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Re: Why buy Red Hat?

TPM regularly throws this suggestion around and I suspected he's just trolling. It's nonsense; completely undervalues what Red Hat is all about and would be a terrible move for Red Hat customers (like my employer). One of the reasons we dumped our proprietary unix systems and moved everything onto Red Hat was platform neutrality.

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Anonymous Coward

"We can do any migration... (for a price)"

Wow, someone from HP declares that they are "well equipped" to tackle any type of eventuality when porting Oracle to EDB - well, big news, they would say that.

Is this story an advert for them - it makes it sound like they'd put in all this effort for free, if you're buying EDB from them. Well, afraid not; that'll be chargeable, and amounts which'd make even Uncle Larry blush when he's saving up for his next yacht. So, add that onto the barely cheaper than Oracle socket prices, and you may be thinking, is it really worth the risk?

Better the devil you know.

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Meh

HP, Oracle, EnterpriseDB, Red Hat musings...

I tend to agree with the comments on this piece. It would seem to make no sense for HP to buy either EDB or RHEL. HP being the server 'whore' is a good place to be, surely? While Orasun and IBM try and force the world into single vendor lock-in, HP offering choice on Windows, and Linux/Unix is *a good thing*. I have bought HP servers for all sorts of OS/DBMS/app combinations. People like choice.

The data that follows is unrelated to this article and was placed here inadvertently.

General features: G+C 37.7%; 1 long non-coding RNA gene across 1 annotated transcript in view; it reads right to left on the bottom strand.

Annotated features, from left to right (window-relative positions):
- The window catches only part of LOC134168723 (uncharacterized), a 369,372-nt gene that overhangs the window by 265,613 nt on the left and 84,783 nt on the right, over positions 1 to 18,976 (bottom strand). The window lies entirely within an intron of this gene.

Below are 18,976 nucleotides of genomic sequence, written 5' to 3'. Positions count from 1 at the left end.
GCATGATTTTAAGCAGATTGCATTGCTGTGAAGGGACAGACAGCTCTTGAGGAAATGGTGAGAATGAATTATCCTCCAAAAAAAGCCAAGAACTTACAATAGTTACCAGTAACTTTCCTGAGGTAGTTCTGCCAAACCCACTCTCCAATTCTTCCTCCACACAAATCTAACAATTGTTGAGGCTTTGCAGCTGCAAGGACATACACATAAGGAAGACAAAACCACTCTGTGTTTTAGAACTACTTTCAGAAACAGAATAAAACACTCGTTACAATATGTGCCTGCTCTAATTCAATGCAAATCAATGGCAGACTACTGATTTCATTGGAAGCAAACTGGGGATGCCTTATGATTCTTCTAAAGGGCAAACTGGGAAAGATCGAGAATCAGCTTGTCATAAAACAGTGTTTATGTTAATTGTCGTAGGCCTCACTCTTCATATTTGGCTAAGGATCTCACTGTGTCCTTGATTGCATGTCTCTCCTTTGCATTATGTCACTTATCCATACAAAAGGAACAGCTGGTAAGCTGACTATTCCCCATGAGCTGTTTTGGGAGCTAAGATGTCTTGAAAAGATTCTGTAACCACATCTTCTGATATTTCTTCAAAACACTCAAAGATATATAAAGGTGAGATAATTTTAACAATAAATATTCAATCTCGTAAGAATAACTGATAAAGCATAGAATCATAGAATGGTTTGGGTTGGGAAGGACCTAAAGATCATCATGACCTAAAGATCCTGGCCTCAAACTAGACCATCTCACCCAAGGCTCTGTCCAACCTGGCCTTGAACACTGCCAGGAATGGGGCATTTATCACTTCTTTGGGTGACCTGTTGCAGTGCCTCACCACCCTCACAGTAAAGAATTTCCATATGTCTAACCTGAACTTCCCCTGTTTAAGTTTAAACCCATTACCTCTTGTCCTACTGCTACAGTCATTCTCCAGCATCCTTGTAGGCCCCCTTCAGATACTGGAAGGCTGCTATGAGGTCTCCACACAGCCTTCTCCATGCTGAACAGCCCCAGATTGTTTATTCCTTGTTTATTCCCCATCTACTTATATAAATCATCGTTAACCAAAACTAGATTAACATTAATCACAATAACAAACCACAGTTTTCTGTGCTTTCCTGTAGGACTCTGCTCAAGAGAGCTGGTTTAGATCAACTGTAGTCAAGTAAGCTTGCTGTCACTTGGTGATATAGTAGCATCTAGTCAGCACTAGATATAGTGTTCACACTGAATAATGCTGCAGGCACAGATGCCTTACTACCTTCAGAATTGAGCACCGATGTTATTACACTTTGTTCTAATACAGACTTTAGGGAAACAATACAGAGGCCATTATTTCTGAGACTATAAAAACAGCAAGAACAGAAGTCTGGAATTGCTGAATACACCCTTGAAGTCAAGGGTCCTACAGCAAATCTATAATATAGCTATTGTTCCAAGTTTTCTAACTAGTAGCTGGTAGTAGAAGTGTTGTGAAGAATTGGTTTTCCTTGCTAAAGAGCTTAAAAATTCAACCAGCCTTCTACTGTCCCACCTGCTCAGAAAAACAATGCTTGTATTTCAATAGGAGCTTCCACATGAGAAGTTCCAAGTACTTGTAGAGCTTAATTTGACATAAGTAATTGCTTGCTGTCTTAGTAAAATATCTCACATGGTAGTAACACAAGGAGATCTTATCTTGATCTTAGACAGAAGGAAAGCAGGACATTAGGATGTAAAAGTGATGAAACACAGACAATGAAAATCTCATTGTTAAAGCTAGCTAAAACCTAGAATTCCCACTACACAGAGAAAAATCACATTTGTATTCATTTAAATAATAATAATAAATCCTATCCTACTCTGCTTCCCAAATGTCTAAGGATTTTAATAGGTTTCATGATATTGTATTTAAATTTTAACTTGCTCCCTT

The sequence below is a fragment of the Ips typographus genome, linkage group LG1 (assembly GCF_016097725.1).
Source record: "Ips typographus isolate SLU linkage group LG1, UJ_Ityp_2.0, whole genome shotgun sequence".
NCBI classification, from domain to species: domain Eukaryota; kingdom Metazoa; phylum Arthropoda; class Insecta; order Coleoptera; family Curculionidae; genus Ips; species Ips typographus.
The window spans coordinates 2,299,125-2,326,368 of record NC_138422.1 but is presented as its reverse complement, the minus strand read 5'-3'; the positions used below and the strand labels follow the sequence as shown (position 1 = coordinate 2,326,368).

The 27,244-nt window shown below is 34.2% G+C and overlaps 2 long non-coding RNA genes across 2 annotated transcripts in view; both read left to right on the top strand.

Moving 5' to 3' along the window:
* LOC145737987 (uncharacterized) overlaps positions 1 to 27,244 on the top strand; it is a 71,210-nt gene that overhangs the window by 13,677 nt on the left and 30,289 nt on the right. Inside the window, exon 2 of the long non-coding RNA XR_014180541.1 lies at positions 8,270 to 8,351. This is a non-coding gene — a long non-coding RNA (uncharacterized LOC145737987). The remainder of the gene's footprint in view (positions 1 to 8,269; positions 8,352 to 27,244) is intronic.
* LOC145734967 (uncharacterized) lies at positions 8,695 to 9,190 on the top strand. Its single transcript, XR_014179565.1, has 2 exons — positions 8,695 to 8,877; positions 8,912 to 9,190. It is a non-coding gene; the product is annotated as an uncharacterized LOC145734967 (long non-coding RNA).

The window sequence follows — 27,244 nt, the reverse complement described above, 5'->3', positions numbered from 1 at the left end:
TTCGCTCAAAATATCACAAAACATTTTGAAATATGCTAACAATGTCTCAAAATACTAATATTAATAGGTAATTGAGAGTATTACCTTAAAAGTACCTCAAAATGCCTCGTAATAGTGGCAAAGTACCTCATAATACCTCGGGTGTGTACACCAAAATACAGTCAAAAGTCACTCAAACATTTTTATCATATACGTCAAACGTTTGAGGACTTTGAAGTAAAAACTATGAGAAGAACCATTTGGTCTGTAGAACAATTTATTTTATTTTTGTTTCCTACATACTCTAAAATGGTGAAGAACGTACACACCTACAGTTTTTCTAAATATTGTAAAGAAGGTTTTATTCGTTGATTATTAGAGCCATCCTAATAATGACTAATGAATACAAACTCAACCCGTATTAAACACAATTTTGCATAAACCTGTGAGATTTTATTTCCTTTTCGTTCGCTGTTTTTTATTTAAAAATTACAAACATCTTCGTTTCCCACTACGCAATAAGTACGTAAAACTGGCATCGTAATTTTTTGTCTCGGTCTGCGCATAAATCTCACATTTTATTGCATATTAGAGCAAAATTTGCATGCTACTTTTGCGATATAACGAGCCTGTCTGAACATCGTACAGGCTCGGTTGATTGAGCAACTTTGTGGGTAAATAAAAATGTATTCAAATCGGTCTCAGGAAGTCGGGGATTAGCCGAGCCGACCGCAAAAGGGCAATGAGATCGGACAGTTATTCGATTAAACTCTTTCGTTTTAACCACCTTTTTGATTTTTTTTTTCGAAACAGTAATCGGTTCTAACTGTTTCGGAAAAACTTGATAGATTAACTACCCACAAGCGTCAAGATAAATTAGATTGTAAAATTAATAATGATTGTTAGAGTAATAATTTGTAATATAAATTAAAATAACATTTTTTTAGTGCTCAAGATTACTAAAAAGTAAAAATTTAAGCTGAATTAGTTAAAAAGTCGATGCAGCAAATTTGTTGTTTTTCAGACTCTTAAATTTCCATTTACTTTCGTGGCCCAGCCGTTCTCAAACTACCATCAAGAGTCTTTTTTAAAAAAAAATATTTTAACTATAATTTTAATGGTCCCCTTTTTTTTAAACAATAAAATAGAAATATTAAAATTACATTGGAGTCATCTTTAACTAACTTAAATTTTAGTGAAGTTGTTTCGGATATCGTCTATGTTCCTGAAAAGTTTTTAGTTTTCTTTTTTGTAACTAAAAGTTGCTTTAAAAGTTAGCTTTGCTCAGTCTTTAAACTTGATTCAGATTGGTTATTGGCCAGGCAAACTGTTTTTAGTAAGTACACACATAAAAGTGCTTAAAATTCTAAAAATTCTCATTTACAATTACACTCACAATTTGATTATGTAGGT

Oracle compatibility is a very big challenge indeed. I've worked for a vendor that offers this to a good degree of coverage and I know first hand how hard it is. Someone always wants that next little piece of capability that just isn't available yet. HP offering to deal with the missing functionality on a case-by-case basis is not even near to Oracle compatibility. No sir.

When it comes to Oracle, like the man said, in most instances folks will go with "better the devil you know". Oracle know that. As do HP.

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Anonymous Coward

Yes, but it is time..........

....... ethics and morals came back to business. All it needs is for CIO's, IT Directors/Managers and IT architects to say..... Ok we are not going to use Oracle (for the blatantly obvious reasons). Alternatives are there and they work just fine (and they are cheaper).

I don't use Oracle out of principle - I refuse to support any money grubbing, big mouth, litigious, megalomaniac in any shape or form (larry p, steve j and rupert m to name just three).

Most people tell me life is too short - I simply tell them that if everyone supported the good and ignored the bad, the world would be a much better, fairer place.......

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Don't Miss the Big Picture: You don't *have* to stay with Oracle.